The doubly achromatic LISE spectrometer  installed at GANIL is operated since 1984 and is mainly dedicated to the study of exotic nuclei. Secondary beams can be obtained by the interaction of high energy heavy ions (E/A<95 Mev) with thick targets in the D3 room.
The LISE spectrometer consists in two dipole magnets D31 and D32 selecting at 0° nuclear reaction products according to A/Z combined with an achromatic degrader located in the intermediate focal plane in the D3 room, which operates a A3/Z2 selection. The secondary beam are sent to two experimental rooms called D4 and D6. In the latter case, a Wien filter can be used to operate a third selection according to the secondary beam velocity in order to increase its purity. The program LISE++ is used to calculate the yields of fragments transmitted in a LISE spectrometer. The various optical configurations commonly used in the software program can be downloaded here.
Overview of the LISE spectrometer and its equipment
The LISE spectrometer can be operated in three distinct modes:
- The standard mode is called the "LISE3 mode": The production target is located in D3 and the experimental setups are mounted on the LISE line either in D4 or in D6. In this mode, the primary beam usually impinges on the D3 target with an angle of 0°. However angles up to 3.5° can be used in order to produce polarized secondary beams. In this condition, the primary beam is stopped in the thick jaws located at the exit of the target chamber.
- The "LISE 2K mode": The D32 dipole is replaced by the D7P one to increase the angular acceptance and the maximum magnetic rigidity of the spectrometer (see table 2). In such a mode, the experimental setup is mounted in D4 on the LISE 2K line.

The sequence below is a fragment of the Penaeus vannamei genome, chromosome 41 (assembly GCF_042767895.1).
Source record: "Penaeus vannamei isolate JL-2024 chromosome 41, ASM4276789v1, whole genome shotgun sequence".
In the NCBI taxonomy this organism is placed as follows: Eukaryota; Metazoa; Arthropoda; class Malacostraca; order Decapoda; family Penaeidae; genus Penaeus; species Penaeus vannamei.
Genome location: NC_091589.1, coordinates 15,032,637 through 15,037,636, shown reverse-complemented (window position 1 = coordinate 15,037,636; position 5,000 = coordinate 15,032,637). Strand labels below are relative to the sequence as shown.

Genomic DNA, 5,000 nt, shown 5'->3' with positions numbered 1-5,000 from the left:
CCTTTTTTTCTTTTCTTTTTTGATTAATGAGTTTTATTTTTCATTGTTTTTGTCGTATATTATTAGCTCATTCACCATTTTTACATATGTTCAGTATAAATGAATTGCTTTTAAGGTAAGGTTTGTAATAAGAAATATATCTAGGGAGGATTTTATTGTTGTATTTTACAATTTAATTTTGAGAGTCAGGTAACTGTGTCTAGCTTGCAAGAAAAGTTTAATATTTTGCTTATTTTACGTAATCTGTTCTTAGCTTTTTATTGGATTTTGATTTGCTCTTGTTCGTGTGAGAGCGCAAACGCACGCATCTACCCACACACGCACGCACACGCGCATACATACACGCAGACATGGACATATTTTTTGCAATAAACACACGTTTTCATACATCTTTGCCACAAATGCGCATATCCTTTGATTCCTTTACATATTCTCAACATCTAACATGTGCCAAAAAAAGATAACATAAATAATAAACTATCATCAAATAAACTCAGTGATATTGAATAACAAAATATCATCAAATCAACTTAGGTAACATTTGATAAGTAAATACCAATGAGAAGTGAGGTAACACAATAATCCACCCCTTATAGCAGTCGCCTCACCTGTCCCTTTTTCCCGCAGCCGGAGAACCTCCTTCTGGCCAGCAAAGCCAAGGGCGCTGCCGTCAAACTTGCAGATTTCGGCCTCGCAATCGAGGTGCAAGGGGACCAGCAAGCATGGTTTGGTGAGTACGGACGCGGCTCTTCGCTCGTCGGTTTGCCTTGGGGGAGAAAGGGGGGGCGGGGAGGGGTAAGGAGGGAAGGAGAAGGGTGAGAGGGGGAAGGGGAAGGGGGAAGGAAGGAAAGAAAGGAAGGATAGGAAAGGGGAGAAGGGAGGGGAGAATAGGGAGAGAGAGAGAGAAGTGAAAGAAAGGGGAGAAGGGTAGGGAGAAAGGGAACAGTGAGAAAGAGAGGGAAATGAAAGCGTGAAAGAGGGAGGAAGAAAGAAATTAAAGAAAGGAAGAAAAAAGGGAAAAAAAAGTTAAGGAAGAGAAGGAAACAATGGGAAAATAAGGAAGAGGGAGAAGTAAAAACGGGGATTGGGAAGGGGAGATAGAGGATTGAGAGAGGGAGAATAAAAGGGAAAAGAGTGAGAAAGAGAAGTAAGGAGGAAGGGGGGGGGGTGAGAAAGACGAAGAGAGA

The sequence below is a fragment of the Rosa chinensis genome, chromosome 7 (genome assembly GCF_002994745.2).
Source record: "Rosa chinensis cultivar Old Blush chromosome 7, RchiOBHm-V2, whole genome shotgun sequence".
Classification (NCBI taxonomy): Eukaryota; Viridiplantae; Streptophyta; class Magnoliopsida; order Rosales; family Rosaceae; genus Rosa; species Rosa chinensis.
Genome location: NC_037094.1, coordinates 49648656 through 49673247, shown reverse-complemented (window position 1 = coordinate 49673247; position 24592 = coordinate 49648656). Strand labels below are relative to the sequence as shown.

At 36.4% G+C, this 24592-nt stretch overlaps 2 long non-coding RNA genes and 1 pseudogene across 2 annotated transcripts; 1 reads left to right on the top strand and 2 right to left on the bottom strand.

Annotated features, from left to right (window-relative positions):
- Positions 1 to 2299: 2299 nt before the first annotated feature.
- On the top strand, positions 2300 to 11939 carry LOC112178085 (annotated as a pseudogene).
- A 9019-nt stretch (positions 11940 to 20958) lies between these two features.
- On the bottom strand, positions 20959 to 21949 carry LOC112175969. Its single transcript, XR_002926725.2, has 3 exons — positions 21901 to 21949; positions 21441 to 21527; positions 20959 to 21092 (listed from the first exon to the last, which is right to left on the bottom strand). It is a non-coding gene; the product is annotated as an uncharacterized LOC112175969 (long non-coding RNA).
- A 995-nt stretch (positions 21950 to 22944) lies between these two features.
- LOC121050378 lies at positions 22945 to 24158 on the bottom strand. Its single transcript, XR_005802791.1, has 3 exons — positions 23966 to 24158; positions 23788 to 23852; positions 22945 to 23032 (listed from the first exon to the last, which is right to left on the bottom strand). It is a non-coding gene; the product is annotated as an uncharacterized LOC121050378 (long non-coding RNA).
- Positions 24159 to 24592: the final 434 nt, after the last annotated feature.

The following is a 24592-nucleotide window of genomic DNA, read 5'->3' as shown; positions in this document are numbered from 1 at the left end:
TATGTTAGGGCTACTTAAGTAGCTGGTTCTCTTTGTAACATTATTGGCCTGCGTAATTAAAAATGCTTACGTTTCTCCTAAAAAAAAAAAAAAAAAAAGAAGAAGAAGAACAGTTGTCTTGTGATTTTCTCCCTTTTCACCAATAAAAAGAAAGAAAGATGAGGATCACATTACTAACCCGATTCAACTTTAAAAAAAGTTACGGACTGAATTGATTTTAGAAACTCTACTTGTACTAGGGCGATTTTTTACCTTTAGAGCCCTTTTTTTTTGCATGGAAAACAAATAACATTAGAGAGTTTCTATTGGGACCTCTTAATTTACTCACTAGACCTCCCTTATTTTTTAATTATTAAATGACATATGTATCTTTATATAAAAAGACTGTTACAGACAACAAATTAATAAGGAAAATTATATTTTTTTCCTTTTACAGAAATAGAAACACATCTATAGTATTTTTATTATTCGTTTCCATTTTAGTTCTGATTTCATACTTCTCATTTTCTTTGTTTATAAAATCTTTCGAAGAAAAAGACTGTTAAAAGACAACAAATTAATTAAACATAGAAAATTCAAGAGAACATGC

- The "FULIS mode": It is dedicated to fusion-evaporation reactions in a thin target mounted upstream the Wien filter used to separate the primary beam from the reaction products transmitted to D6.
Several detectors are available all along the LISE beam line to optimize the tunning of the spectrometer and its performances as well as to identify the nuclei of interest by means of position, time of flight, energy loss and residual energy. Some of these detectors are used by default in all experiments, they are called 'standard'. Others are used on users requests, such as CAVIAR, the zero degree detection, or the use of a Ge detector for identifying isomers.
- Standard detection systems consist in silicon detectors (energy-loss and residual energy) placed at the D4 and D6 focal plane associated with a position sensitive device (galotte) placed in D4. They are used to tune the secondary beam and to identify the produced fragments.
- The CAVIAR  detector is a thin wire chamber that can be inserted at the intermediate focal plane, just before the achromatic degrader. It allows to determine the Brho values of the fragments on an event by event basis. The CAVIAR detector can be coupled with a PPAC which gives an accurate time of flight value of the ions passing through the dispersive focal plane. With this mode the full momentum acceptance of the spectrometer can be used, provided that the beam intensity is typically lower than 105 pps on the detector.
- A detection at 0° in D6 consists of using 2 CATS detectectors to achieve the tracking of the ions before a secondary target and to determine their time of flight relative to other detectors. Moreover a digitally-processed ionization chamber is used to determine the energy loss, and a plastic scintillator to provide a time of flight value and a residual energy of the ions.
|± 2.5||± 2.5|
D31 < 4.3
D32 < 3.26
DA1,2 < 3.86
D31 < 4.3
D71 < 4.48
 R. Anne and A.C. Mueller, NIM B70 (1992) 276
 L. Perrot et al., STATUS OF THE CAVIAR DETECTOR AT LISE-GANIL, 11th International Conference on HEAVY ION ACCELERATOR TECHNOLOGY, 07-12 June 2009, Venezia, Italy